Japanese inspectors have found the first case of radioactive contamination in rice in the wake of the Fukushima nuclear disaster.
The radioactive cesium was found in a sample of rice from the city of Hokota, 90 miles south of the stricken Fukushima Daiichi nuclear plant, the New York Times reports.
However, officials say it is well within safe levels and two other samples taken in the same location showed no contamination.
Ibaraki prefecture said the radiation measured 52 becquerels per kilogram, about one-tenth of the government-set limit for grains, NYT reports.
New York Times reports:
The Agriculture Ministry said this was the first time that more than trace levels of cesium had been found in rice, though it said there was no health risk. Still, the discovery won wide attention here. Rice is the staple in most Japanese dishes, and holds a place in the collective national heart that exceeds that of apple pie for Americans, or baguettes for the French.
Fears of atomic contamination of the rice crop had been building ahead of this year’s autumn harvest, the first since the earthquake, tsunami and nuclear accident in March. Adding to the anxiety is the fact that Japan’s mountainous northeast, which bore the brunt of the triple disaster, is one of the nation’s most productive rice-growing regions.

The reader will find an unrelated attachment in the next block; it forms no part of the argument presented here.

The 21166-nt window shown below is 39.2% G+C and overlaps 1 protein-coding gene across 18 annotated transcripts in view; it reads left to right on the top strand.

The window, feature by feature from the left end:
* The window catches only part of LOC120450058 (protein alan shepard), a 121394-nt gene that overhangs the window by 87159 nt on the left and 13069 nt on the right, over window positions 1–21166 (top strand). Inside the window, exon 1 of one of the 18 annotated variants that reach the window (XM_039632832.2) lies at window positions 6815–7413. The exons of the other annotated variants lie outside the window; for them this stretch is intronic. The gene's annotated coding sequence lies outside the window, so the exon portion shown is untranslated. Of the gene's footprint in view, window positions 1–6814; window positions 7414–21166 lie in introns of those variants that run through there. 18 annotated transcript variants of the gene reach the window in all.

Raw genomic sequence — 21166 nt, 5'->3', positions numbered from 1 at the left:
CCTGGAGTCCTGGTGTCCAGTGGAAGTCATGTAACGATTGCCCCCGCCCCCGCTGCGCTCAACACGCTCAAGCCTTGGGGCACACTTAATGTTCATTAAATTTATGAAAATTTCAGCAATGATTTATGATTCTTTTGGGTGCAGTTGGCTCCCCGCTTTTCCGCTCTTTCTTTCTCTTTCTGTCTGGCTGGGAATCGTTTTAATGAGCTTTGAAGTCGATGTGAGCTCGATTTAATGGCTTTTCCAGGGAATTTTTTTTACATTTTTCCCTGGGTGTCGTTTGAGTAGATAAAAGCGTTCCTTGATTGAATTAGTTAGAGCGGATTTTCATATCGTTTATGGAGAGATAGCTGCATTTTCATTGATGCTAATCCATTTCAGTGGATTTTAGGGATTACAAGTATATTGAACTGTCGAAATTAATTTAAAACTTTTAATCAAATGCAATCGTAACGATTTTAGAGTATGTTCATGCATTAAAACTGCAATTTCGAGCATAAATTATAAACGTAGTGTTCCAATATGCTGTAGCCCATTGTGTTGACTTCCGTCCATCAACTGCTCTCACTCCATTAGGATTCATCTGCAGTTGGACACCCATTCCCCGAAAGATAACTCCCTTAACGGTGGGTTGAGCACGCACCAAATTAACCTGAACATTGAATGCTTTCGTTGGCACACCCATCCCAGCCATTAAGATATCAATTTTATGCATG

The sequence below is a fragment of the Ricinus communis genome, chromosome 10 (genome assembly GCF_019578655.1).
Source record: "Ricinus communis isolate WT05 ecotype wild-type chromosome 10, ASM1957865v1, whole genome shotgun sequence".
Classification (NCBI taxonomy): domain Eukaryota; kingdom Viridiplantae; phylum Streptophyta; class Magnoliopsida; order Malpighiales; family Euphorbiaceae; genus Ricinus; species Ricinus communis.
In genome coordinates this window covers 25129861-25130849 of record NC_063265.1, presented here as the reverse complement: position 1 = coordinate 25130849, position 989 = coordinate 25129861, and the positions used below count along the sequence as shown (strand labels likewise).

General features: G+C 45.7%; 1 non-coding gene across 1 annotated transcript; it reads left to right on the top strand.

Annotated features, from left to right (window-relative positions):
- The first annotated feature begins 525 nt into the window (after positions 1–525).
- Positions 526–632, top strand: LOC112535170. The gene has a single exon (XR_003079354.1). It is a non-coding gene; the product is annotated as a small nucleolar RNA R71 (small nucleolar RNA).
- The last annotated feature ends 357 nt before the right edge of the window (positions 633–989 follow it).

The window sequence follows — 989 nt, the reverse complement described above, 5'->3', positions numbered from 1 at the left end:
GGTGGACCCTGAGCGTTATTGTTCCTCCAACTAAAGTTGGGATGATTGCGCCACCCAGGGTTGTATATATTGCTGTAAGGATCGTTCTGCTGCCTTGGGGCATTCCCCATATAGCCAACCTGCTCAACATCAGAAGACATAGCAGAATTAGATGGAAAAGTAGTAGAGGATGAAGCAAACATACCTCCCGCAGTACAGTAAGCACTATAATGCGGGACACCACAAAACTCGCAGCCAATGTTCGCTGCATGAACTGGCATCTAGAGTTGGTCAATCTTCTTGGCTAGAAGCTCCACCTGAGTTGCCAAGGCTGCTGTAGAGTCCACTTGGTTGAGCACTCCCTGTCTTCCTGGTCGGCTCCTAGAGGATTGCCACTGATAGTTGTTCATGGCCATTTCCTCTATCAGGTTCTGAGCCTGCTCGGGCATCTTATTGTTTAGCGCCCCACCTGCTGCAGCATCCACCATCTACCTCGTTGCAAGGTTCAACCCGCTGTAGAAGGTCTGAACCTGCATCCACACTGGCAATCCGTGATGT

The discovery Friday was also likely to fan growing fears here about the safety of Japan’s food supply. Radiation exceeding safe levels has already been found in products from beef to spinach and green tea.
Meanwhile, a tsunami advisory issued after a 6.8-magnitude earthquake hit off Japan's northeast coast this afternoon has been lifted, less than an hour after it was put out. (Read more at Globalpost.com)
The tremor struck at a depth of 20km off the Fukushima coast at 3.36pm (AEST), the Japanese Meteorological Agency said.
According to AFP, the quake swayed buildings in Tokyo and caused waves of up to 50cm to lash areas along the coast, including where the crippled Fukushima nuclear plant is situated.
Authorities confirmed the waves were likely to be limited to 50cm, compared with the more than 30m tsunami that struck some areas after an earthquake struck the region on March 11, Dow Jones Newswires said.